• Astronomy: The field of science that studies the physics, chemistry, and evolution of celestial objects such as stars, comets, and moons. It also examines phenomena that happen outside Earth’s atmosphere such as solar storms, cosmic microwave background radiation, and gamma ray bursts.

Essential skills and competences

These skills are necessary for the role of cosmologist.

  • Carry out scientific research in observatory: Perform research in a building equipped for the observation of natural phenomena, especially in relation to celestial bodies.
  • Analyse scientific data: Collect and analyse scientific data resulting from research. Interpret these data according to certain standards and viewpoints in order to comment on it.
  • Observe celestial objects: Study the relative positions and movements of stars and planets, by using and interpreting data provided by specialised software and publications such as ephemeris.
  • Analyse telescope images: Examine images taken by telescopes in order to study phenomena and objects outside Earth’s atmosphere.
  • Perform scientific research: Gain, correct or improve knowledge about phenomena by using scientific methods and techniques, based on empirical or measurable observations.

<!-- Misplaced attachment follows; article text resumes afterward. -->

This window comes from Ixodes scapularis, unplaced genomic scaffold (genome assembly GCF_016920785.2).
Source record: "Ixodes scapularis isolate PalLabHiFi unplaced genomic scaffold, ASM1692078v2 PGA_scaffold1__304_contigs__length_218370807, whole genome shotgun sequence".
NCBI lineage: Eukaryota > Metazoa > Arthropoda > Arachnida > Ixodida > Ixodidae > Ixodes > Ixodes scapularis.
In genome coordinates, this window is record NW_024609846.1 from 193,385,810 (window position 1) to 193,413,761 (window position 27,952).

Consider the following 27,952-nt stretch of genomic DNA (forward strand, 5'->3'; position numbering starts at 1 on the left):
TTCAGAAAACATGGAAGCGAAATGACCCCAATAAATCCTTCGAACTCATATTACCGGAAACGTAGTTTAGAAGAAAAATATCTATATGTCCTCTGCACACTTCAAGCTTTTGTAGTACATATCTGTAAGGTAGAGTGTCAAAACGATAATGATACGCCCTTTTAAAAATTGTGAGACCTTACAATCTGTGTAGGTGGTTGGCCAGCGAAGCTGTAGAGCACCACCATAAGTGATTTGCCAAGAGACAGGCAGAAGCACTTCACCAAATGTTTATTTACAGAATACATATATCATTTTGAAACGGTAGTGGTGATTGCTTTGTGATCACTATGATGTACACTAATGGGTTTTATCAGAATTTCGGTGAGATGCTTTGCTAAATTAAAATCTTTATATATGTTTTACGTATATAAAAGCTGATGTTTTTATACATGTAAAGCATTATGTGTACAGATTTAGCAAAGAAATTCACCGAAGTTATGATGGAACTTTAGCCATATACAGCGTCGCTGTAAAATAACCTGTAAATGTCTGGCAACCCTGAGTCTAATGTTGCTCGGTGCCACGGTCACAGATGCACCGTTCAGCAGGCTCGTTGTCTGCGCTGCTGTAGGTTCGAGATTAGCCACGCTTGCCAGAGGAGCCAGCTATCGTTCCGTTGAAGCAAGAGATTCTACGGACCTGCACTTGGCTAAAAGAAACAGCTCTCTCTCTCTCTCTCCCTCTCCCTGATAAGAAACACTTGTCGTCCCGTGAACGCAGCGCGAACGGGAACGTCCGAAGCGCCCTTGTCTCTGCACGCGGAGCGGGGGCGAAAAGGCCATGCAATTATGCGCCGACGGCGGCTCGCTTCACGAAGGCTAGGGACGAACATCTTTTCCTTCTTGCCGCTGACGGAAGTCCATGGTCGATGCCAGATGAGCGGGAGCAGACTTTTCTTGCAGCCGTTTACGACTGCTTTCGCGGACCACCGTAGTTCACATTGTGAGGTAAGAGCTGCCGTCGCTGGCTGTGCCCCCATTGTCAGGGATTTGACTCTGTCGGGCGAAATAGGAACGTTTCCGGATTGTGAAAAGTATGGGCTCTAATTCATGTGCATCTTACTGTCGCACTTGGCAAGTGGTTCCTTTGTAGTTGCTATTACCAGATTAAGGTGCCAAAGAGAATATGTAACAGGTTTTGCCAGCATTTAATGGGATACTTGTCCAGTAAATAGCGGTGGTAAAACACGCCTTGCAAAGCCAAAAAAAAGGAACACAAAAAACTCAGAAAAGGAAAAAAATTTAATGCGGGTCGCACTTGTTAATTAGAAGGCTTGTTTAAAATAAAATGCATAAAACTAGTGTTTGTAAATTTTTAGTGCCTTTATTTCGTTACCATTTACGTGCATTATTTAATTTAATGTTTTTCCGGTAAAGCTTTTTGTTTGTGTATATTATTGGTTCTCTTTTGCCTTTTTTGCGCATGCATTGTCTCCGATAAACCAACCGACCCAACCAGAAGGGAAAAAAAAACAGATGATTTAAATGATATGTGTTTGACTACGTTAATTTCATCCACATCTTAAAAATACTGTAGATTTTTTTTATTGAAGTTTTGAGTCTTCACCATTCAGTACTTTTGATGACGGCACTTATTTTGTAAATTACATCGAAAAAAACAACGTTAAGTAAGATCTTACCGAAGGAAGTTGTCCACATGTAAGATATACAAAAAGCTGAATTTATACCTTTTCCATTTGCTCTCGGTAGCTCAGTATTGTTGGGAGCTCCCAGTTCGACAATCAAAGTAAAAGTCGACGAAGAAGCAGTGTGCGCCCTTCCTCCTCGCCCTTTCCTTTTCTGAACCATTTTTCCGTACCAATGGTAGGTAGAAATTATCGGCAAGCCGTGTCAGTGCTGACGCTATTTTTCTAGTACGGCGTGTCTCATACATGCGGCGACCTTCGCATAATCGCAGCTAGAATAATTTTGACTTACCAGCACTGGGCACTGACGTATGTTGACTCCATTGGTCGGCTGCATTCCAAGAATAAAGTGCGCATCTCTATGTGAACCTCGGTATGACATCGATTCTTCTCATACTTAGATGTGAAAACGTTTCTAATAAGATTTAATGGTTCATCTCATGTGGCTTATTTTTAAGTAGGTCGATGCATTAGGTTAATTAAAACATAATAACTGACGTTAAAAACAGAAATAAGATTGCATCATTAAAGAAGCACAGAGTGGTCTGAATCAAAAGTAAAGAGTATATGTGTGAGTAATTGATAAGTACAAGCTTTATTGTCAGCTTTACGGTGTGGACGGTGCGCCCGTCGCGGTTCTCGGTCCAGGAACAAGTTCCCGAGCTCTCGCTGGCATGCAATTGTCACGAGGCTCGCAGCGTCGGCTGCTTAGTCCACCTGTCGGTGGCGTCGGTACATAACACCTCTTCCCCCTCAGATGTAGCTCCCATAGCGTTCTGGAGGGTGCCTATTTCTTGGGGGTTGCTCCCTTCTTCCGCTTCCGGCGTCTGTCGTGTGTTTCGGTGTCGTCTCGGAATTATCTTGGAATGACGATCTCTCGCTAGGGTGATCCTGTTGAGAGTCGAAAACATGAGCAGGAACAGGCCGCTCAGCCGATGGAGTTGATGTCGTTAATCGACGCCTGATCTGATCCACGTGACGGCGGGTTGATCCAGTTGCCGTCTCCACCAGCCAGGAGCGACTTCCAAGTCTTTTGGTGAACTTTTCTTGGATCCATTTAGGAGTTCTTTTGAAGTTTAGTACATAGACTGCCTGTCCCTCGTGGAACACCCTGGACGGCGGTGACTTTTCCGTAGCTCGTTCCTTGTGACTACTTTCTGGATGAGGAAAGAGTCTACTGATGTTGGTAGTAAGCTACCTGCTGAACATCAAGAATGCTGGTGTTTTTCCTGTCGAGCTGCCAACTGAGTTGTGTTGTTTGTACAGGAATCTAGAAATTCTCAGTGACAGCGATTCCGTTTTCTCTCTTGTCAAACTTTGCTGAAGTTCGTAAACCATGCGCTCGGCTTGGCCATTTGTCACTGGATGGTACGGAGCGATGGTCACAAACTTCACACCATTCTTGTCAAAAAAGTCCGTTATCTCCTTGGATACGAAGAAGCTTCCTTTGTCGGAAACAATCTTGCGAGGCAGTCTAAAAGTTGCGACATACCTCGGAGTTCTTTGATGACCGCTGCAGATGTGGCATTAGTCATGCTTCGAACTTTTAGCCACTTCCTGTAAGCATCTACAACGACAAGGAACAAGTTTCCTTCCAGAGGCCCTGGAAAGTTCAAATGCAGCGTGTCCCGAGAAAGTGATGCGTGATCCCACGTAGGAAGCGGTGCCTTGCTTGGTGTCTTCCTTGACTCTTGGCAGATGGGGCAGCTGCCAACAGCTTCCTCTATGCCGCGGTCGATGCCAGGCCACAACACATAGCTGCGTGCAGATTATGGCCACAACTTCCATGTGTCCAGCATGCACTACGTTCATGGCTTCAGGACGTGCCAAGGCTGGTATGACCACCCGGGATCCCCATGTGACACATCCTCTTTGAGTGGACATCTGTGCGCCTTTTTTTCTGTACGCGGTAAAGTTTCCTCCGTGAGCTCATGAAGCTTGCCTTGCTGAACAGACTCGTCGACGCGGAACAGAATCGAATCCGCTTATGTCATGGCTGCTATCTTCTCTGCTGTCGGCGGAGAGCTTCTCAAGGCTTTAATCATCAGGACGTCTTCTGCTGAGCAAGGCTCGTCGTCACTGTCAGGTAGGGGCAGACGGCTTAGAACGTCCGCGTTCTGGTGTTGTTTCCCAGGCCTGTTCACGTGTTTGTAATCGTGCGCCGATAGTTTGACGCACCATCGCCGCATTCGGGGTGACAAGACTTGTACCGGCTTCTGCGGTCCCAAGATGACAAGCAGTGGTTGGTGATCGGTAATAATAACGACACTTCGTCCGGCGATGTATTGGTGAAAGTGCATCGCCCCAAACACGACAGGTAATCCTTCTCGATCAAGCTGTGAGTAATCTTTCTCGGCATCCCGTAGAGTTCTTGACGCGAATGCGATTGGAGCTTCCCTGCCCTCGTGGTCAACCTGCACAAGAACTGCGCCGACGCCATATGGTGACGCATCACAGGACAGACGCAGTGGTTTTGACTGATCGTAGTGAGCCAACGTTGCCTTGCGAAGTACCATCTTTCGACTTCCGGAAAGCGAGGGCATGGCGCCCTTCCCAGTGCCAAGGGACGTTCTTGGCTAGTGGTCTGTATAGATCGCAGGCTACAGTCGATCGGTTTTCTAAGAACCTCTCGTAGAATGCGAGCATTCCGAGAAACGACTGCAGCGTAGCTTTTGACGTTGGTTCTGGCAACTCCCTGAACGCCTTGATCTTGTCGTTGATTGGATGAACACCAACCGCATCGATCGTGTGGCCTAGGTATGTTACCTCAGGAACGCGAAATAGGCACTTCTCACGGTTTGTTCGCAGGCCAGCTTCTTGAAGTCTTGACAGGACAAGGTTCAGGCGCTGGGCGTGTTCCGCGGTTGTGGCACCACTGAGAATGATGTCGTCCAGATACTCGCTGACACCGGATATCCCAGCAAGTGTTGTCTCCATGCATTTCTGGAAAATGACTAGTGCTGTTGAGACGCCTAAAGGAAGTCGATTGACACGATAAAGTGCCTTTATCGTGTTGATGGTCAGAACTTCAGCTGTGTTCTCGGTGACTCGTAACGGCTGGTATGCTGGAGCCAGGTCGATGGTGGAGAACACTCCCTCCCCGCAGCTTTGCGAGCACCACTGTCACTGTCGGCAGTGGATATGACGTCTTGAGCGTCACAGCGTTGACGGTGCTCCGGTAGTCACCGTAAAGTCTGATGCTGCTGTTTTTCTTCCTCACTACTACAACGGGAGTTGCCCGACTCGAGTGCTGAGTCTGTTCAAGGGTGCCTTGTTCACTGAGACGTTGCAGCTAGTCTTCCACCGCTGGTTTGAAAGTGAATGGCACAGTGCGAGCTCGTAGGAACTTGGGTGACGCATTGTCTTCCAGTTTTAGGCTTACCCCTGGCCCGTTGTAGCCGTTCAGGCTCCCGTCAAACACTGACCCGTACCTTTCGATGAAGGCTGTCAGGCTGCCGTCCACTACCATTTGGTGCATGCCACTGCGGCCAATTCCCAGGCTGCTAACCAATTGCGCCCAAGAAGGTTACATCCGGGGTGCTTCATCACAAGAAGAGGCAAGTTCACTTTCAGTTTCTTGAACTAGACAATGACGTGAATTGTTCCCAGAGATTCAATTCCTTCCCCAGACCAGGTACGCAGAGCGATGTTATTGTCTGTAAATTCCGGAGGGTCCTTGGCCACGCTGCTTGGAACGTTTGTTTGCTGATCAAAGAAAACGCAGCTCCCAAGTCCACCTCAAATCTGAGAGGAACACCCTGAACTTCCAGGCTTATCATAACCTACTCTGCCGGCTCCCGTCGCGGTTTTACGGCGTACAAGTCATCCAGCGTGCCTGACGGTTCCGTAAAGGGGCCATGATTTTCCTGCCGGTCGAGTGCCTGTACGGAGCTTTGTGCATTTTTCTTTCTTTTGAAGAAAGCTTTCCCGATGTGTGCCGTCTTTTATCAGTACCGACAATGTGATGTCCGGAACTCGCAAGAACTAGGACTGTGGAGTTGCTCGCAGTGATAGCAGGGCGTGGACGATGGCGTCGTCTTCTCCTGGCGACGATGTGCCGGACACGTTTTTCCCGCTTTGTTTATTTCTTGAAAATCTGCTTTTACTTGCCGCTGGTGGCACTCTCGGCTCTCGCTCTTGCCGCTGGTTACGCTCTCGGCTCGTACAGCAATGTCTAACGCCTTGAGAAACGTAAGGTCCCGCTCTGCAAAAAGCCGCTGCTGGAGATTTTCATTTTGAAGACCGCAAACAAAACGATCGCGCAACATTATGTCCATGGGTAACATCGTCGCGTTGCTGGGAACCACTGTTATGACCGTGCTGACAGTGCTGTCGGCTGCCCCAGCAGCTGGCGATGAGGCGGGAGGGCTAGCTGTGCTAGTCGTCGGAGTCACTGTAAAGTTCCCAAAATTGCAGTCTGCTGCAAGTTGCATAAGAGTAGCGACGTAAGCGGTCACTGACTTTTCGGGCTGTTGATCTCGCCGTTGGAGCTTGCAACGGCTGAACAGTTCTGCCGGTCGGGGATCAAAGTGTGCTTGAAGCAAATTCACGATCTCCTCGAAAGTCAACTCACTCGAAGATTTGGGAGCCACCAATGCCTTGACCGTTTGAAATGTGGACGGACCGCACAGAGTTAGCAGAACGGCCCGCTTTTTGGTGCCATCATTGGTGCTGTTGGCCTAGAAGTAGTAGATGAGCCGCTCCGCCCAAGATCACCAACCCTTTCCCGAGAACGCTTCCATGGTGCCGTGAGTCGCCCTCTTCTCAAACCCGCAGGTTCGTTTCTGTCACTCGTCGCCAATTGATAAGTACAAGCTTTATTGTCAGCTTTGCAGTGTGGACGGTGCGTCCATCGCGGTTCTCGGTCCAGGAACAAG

• Define celestial bodies: Analyse data and images to calculate the size, shape, brightness, and motion of celestial bodies.
  • Apply scientific methods: Apply scientific methods and techniques to investigate phenomena, by acquiring new knowledge or correcting and integrating previous knowledge.
  • Gather experimental data: Collect data resulting from the application of scientific methods such as test methods, experimental design or measurements.
  • Write work-related reports: Compose work-related reports that support effective relationship management and a high standard of documentation and record keeping. Write and present results and conclusions in a clear and intelligible way so they are comprehensible to a non-expert audience.
  • Operate telescopes: Set up and adjust telescopes in order to look at phenomena and objects outside Earth’s atmosphere.
  • Operate scientific measuring equipment: Operate devices, machinery, and equipment designed for scientific measurement. Scientific equipment consists of specialised measuring instruments refined to facilitate the acquisition of data.
  • Design scientific equipment: Design new equipment or adapt existing equipment to aid scientists in gathering and analysing data and samples.

Optional knowledge and skills

Optional knowledge

This knowledge is sometimes, but not always, required for the role of cosmologist. However, mastering this knowledge allows you to have more opportunities for career development.

  • Acoustics: The study of sound, its reflection, amplification and absorption in a space.
  • Optics: The science that studies the elements and reaction of light.
  • Types of optical instruments: Possess information on the types of optical instruments and lenses, such as microscopes and telescopes, as well as on their mechanics, components, and characteristics.